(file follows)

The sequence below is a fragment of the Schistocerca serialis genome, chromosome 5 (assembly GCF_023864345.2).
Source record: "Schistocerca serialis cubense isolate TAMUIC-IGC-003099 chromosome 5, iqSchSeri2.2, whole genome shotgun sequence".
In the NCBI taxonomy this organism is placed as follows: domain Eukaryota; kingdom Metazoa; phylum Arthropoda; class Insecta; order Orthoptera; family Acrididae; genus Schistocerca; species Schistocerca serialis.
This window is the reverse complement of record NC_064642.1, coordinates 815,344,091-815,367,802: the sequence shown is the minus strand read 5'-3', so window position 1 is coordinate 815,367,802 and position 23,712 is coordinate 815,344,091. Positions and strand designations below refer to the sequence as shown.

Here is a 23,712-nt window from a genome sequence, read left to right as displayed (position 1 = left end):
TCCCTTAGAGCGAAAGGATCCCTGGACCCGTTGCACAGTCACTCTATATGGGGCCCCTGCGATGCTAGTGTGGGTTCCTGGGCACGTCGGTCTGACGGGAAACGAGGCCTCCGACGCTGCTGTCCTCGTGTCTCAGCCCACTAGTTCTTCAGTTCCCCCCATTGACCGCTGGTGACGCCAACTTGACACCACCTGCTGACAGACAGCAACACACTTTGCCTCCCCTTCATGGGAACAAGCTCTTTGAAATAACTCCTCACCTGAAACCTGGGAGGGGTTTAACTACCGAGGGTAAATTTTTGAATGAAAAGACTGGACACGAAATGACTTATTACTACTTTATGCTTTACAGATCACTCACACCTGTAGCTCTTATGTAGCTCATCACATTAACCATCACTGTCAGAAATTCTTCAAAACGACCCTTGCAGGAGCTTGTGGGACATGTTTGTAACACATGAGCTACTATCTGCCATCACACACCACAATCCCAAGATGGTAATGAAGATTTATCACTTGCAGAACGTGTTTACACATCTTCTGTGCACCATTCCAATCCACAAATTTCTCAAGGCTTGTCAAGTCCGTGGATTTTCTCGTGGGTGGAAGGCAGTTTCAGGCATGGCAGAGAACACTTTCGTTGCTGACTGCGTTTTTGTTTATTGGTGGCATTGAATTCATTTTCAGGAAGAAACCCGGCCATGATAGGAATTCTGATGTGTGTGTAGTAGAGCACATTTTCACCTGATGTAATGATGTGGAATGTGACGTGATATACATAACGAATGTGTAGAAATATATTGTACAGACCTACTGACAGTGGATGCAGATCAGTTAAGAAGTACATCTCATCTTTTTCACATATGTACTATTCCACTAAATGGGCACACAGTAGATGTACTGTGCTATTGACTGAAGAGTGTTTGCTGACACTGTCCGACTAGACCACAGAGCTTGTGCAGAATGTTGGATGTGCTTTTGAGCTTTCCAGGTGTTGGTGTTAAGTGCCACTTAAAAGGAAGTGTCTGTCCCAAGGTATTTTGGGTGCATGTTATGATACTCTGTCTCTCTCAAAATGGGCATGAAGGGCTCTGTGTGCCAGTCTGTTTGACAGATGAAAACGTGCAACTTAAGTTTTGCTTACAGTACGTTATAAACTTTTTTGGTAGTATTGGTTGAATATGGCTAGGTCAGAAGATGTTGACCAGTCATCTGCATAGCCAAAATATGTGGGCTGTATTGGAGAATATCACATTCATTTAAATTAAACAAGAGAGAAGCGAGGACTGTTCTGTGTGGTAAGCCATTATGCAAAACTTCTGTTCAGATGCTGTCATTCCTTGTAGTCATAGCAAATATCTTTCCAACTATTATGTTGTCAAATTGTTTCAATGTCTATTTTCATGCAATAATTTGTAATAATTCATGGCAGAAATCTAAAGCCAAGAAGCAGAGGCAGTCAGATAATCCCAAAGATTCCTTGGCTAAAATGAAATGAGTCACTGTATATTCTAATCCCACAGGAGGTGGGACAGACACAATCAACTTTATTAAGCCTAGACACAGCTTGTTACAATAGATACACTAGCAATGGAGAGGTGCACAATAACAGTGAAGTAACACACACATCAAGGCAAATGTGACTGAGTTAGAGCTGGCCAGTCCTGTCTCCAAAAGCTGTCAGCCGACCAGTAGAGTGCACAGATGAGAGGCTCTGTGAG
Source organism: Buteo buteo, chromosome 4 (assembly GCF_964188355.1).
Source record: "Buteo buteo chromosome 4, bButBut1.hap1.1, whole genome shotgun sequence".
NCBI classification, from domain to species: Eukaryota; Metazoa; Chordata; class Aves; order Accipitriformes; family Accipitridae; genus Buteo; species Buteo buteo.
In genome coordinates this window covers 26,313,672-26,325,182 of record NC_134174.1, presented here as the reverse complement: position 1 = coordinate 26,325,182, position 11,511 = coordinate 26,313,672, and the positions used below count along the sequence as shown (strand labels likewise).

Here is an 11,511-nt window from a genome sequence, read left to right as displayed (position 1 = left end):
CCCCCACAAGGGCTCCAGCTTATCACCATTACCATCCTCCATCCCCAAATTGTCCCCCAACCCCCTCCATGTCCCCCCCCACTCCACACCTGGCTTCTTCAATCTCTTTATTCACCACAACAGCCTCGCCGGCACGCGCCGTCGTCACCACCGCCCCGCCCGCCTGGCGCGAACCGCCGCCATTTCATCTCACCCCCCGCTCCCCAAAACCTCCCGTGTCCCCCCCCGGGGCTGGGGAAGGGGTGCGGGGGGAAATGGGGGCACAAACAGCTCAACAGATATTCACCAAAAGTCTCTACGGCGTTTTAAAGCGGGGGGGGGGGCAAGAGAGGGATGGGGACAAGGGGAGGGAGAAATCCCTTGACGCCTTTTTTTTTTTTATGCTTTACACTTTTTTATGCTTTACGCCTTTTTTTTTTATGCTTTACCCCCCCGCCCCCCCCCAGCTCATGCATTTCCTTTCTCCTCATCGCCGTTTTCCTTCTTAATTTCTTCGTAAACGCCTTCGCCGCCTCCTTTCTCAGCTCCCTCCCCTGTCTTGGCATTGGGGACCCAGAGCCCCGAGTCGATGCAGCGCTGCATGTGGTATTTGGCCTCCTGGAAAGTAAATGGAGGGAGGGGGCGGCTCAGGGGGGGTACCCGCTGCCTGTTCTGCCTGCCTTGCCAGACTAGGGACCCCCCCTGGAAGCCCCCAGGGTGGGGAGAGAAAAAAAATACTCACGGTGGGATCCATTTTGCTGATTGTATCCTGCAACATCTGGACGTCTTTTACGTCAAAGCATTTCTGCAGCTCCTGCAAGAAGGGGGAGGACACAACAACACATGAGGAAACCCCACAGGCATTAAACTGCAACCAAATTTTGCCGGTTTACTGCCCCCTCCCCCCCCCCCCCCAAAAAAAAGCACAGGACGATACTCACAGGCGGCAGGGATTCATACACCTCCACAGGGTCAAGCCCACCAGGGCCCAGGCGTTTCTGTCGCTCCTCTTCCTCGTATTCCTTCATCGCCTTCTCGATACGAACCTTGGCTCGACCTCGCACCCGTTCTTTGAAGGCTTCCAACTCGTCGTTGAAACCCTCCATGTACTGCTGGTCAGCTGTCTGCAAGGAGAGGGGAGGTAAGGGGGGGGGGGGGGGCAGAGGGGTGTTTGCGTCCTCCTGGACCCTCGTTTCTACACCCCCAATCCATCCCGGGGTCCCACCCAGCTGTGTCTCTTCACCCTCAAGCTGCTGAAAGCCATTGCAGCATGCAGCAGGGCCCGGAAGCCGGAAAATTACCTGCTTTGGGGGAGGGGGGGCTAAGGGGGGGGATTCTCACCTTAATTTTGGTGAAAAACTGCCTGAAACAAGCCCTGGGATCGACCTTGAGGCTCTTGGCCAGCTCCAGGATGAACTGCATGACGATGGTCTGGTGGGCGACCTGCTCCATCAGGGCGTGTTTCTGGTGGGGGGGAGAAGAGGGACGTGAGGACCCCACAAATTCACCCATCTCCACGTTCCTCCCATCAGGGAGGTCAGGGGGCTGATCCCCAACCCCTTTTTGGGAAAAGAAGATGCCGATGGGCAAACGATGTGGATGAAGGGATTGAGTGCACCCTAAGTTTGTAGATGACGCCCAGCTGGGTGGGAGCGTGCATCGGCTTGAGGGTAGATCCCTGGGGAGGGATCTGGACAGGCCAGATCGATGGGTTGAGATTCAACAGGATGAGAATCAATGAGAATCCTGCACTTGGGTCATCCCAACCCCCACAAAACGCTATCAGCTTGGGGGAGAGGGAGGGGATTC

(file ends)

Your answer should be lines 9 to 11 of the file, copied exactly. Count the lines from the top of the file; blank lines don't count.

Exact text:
NCBI classification, from domain to species: Eukaryota; Metazoa; Chordata; class Aves; order Accipitriformes; family Accipitridae; genus Buteo; species Buteo buteo.
In genome coordinates this window covers 26,313,672-26,325,182 of record NC_134174.1, presented here as the reverse complement: position 1 = coordinate 26,325,182, position 11,511 = coordinate 26,313,672, and the positions used below count along the sequence as shown (strand labels likewise).

Here is an 11,511-nt window from a genome sequence, read left to right as displayed (position 1 = left end):